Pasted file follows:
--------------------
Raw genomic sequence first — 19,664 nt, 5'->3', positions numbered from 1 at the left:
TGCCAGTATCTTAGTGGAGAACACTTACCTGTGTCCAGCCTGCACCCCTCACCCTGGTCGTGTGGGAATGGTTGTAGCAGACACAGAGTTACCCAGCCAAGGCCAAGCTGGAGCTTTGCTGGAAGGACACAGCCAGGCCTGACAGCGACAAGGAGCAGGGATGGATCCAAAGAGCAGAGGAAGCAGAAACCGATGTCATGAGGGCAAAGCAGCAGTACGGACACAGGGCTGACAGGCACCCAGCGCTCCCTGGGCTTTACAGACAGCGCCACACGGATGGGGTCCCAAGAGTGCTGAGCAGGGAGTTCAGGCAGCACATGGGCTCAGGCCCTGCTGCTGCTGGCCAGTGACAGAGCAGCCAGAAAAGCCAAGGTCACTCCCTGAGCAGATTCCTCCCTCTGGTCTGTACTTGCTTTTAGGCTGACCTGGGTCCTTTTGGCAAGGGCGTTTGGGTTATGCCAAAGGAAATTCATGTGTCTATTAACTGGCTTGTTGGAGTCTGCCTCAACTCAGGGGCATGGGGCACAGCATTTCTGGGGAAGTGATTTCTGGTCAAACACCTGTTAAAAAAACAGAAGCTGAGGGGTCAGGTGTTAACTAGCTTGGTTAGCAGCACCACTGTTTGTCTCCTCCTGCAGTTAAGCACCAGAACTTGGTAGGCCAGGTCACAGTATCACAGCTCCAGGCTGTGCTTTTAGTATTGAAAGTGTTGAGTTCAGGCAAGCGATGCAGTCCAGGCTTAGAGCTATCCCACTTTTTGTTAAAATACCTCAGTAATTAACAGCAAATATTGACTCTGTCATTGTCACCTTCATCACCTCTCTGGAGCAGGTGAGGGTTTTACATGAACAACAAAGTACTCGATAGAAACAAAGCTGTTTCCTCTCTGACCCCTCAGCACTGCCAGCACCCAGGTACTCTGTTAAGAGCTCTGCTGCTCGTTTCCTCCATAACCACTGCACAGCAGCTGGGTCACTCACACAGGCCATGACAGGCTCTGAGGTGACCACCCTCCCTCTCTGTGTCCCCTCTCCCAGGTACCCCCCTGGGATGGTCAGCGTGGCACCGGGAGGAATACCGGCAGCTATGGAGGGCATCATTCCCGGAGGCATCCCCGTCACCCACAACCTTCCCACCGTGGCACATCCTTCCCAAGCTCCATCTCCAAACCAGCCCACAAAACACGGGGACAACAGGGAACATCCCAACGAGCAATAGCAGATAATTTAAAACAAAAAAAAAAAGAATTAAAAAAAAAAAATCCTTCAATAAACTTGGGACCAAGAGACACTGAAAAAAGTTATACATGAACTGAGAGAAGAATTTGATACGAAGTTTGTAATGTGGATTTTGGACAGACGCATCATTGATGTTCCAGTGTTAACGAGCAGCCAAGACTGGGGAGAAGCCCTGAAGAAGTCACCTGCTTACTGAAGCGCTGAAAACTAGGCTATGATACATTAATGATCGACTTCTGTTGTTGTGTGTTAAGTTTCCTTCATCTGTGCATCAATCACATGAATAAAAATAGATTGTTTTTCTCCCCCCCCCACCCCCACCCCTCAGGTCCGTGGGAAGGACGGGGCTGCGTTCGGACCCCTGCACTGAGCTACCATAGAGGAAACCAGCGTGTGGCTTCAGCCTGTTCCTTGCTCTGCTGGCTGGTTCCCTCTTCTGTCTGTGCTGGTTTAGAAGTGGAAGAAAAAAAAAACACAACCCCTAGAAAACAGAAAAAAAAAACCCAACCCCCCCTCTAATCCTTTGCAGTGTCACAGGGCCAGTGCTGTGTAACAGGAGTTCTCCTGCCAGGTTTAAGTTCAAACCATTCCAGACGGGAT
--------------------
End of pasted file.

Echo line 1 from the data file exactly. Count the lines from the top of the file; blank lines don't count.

Raw genomic sequence first — 19,664 nt, 5'->3', positions numbered from 1 at the left: